I was all gun hoe on reviewing at least half of the concepts in one go, but got tired quickly! will come back and try to review more later.

The Heart of Stall: I like this idea and this is can be taken to some interesting places, however, I am curious how much a single pokemon might be able to transform a stall team into something that can hold up against some of the offensive nightmares that have been creeping up.

Climate Control: I like the idea of messing with weather starters, but I hope the solution doesn't turn out to be starting a different weather. There are other ways to trap opponents besides arena trap, but could they be made viable? Is shadowtag one of the only alternatives? what about trapping moves?

The Big Dipper: The idea of neutralizing parts of an enemy's "core" to get to the heart of things is fascinating, but I think the meta game is offensive enough that we may not need to explore this option at the moment. I see somethign like this using Unaware almost garunteed.

Number Cruncher: Interesting idea, but I am not sure I am qualified to comment... I'm not entirely sure where I could see this going... Just thinking of the math behind it gives me a headache already... Unless you are trying to defeat the opponent by doing exactly that?

Chill Pill: I support learning more about controlling the momentum in the game with certain pokemon. When an opponent builds up their momentum how can you stop that and slow things down in your favor? Does an example like this require a way to shut down danced up pokemon immediately or are there other strategies? slowing down the game and allowing stallers more time to do their work already

Compact movepool: This is a neat way to make a less complicated pokemon and it would be cool to add massive diversity despite as few options as possible? Will a pokemon with this design be pidgeonholed with just the best moves it has or what?

Type Equalizer: I fully support anything that brings more diversity to the table.

Ability Matchmaker: Same as above, I fully support anythign that takes uncommon thigns and brigns them to the forefront.

Ultimate Priority Abuser: I think we have enough priority abuse as it is.

Weather Balancer: I'm not sure balancing all weather is in the hands of a single 'mon.

Frostbite: Ahhh, Ice! I love the frozen status but the randomness of it can be infuriating. Not sure if there is anything in game without adding new abilities, mechanics, or moves that would be able to fix this though.

All Hail Hail: Of the weathers, this one irritates me the least at the moment and I would not be against studying a pokemon that takes advantage of this. Its possible that a 'mon like this could play a climate control-like role, but ultimately that would lead back into more weather wars.

Psych Out: After some of the recent CAPs I imagine a pokemon under this design would rely on a massive movepool so that the opponent never knows what will hit them next, not 100% sold on it, but the Mental Games it brings out is rather intriging.

Complete focus: Aren't there plenty glass cannon's and meatshields already? I think this role has been done plenty by GameFreak themselves.

One-Timer: While I like the idea of a pokemon that might only be able to pop in to be a sweeper for its first switch-in, I think a support mon or staller needs the versatility of moving in and out of battle, this concept would only hurt those signficantly and make a great premier sweeper.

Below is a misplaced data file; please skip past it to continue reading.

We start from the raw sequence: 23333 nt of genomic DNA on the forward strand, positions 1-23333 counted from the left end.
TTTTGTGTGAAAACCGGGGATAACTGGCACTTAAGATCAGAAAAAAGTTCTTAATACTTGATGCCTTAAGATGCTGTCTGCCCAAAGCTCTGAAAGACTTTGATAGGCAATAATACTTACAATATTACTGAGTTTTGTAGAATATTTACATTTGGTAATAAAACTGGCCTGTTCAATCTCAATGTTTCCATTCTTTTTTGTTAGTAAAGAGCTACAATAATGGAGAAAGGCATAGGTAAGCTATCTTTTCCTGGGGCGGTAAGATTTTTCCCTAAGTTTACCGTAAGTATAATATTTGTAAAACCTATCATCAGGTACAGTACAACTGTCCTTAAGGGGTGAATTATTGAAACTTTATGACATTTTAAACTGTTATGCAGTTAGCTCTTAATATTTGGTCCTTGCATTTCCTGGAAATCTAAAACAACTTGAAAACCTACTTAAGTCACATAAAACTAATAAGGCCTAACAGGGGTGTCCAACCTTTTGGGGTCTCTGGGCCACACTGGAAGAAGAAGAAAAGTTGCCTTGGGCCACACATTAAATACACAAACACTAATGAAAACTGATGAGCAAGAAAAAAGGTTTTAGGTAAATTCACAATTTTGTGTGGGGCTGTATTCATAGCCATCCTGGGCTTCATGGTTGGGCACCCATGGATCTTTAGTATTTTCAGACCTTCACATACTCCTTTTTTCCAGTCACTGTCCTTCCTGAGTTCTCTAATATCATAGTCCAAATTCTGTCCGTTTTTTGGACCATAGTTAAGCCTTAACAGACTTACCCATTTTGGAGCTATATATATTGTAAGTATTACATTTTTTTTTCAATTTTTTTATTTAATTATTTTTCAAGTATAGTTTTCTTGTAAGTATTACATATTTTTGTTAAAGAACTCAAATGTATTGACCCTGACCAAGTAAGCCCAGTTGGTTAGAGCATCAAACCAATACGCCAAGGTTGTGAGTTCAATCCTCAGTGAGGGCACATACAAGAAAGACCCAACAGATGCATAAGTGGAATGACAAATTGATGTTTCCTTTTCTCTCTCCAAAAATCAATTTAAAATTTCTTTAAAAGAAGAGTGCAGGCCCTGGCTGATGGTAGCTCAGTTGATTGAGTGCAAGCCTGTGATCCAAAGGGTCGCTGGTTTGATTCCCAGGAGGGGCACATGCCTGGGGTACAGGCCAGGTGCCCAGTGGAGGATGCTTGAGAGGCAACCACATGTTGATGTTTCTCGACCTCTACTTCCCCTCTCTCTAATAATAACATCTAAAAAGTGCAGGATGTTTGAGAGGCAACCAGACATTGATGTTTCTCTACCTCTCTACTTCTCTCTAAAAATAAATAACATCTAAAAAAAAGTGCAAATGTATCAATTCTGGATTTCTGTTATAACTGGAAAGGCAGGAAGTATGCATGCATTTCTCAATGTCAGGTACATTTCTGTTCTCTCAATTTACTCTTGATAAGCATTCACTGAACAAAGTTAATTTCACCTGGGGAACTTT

Offense-breaker: Would this pokemon simple have astronomical defensive stats, perfect typing, and rely on toxic or burn to do its dirty work?

Sacrifice: Initially I think this idea is terrible from a part of the general description "a pokemon that is better for the team dead." There is no case of that, but the "(or dying)" is a possible direction to explore. Maybe an ability like Curse (on a ghost Type), Curse Song, or Lunar Dance (after a few ticks of curse). I would be fascinated by a Ghost type that uses poison heal and curse to do some damage, but in the end is that even the direction a pokemon with those moves would take?

Weather Warrior: I don't think we need more pokemon that can make use of rain dance or sunny day or Sand storm. Didn't Mollux end up fillign this role by being great in rain dance with dry skin and otherwise beign great in sun with fire abilties and solar beam?

Faustian Bargain: After reading this I immediately thoguth of the complete focus concept from above, but I am curious more about the "maybe somethign else, by creating a rical that lacks that trait." I would really be interest to see where a concept in that direction could be taken.

Small But Terrible: I just love this idea because it seems to want to walk away from the power creep but stay useful.

Leading the Charge: Hmmmmmmm, This one is neat but so difficult to pull off because of game mechanics.


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Ok, just a few more comments on the newest ones.

chuddlewinks's Chancey: Well, the thing that stands out here is that it seems like you just want to rebuild Jirachi. While obviously Jirachi has a lot more going for it, and there is certainly something to be learned for seeing how willing people are to trust their fate to chance, I don't see us doing too much with this that existing Pokemon can't already teach us.

Mr Holiday's Uber CAP: For the CAP project, the Pokemon we make are all designed for the OU tier for many reasons, first and foremost due to the fact that it is the standard and thus most popular tier we have. As such, we really have no interest of doing an ubers project at this time. That being said, we have in the past talked about doing projects for other tiers, and while I can't say if it will ever happen, you can look over to the Policy Review subforum for more info on why we have chosen to stick solely to OU for now.